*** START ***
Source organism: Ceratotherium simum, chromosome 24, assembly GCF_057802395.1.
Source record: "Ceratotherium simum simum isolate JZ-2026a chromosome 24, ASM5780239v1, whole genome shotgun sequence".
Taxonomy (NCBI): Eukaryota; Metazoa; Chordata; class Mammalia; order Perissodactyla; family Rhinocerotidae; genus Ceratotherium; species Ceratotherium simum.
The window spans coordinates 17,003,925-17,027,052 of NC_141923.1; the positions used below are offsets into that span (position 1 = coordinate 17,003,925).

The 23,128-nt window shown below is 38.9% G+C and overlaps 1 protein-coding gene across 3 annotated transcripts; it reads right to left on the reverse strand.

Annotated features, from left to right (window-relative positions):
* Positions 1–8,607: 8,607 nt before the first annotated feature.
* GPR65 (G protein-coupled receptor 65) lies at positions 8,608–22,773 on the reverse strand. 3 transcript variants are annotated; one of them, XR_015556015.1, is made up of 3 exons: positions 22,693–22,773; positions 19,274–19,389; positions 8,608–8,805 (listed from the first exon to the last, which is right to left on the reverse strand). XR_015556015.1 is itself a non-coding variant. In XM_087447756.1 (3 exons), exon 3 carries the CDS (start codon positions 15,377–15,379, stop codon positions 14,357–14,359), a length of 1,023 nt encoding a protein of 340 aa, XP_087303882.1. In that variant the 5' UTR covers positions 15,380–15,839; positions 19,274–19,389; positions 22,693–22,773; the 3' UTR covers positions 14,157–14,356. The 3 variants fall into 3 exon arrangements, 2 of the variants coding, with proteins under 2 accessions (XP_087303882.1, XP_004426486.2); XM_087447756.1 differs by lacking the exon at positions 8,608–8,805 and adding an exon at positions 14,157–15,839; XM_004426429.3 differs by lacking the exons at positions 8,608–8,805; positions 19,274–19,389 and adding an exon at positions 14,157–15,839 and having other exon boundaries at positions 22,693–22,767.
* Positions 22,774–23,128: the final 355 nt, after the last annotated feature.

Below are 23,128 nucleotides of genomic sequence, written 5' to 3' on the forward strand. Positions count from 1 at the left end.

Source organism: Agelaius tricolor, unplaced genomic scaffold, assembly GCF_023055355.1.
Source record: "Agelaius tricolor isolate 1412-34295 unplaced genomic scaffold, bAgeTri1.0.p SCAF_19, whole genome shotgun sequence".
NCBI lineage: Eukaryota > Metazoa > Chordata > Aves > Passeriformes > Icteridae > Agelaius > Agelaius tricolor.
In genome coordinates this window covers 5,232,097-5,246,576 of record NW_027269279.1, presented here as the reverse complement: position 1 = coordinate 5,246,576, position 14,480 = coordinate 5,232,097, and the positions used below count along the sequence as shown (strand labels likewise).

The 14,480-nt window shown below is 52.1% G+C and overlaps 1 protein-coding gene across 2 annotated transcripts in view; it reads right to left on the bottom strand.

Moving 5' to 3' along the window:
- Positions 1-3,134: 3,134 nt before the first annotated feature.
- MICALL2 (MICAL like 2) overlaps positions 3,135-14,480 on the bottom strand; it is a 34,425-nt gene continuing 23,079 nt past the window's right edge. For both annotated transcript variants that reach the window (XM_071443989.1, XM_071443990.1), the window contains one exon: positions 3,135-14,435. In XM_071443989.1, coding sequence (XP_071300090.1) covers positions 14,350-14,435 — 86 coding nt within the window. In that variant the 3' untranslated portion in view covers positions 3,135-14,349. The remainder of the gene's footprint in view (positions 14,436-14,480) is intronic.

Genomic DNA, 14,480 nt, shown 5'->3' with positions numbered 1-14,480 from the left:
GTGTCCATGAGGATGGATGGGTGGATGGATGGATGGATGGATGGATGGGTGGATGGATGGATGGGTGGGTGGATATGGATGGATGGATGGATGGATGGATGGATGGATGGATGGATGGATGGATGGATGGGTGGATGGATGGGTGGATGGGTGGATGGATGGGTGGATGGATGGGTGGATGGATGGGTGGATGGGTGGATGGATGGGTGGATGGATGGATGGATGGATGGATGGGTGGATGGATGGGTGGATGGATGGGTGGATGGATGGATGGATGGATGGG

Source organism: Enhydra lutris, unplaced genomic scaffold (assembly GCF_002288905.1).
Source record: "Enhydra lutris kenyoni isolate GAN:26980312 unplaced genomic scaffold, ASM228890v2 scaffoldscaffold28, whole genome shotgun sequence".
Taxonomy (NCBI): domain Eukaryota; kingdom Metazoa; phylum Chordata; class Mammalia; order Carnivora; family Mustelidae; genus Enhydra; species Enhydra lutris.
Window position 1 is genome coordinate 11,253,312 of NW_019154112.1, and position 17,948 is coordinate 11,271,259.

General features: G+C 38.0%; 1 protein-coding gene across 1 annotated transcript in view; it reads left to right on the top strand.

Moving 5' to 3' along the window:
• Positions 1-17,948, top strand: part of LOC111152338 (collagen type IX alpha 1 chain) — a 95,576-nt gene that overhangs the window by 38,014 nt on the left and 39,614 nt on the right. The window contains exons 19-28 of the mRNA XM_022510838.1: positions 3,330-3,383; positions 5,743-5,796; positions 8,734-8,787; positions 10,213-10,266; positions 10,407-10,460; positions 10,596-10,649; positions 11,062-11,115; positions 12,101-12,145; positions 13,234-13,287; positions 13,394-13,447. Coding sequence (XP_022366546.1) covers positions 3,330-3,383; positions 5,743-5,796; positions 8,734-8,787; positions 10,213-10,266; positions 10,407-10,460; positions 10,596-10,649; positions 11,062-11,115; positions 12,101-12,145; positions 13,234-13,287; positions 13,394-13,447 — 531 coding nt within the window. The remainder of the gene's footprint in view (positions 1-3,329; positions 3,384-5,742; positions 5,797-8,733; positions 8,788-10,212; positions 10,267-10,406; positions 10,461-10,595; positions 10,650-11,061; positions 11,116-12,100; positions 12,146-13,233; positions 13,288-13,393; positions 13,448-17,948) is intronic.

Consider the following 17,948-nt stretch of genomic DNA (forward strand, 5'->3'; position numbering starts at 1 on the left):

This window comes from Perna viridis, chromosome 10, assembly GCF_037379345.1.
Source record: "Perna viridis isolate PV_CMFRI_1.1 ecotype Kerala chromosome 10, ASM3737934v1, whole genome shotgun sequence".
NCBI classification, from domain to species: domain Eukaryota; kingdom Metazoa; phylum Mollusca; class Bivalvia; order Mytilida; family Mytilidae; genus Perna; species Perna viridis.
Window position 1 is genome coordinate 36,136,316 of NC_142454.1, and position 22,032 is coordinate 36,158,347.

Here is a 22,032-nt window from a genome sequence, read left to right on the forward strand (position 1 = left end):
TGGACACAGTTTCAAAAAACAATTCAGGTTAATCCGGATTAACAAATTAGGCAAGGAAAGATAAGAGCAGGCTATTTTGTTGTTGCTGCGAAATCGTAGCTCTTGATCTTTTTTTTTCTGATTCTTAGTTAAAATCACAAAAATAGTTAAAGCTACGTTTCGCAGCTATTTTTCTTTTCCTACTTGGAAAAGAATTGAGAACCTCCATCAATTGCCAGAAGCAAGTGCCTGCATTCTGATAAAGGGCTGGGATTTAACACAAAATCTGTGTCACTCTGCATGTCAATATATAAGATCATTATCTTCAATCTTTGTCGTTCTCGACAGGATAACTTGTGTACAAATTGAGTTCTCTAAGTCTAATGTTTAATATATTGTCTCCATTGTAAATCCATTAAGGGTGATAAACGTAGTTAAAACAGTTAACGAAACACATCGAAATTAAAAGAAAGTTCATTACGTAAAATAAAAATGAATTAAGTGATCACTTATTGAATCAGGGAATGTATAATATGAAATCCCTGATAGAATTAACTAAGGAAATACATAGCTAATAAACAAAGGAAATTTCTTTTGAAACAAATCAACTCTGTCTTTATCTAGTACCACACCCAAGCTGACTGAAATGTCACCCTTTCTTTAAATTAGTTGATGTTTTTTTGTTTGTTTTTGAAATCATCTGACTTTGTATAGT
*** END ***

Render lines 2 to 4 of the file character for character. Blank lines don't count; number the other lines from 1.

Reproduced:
Source record: "Ceratotherium simum simum isolate JZ-2026a chromosome 24, ASM5780239v1, whole genome shotgun sequence".
Taxonomy (NCBI): Eukaryota; Metazoa; Chordata; class Mammalia; order Perissodactyla; family Rhinocerotidae; genus Ceratotherium; species Ceratotherium simum.
The window spans coordinates 17,003,925-17,027,052 of NC_141923.1; the positions used below are offsets into that span (position 1 = coordinate 17,003,925).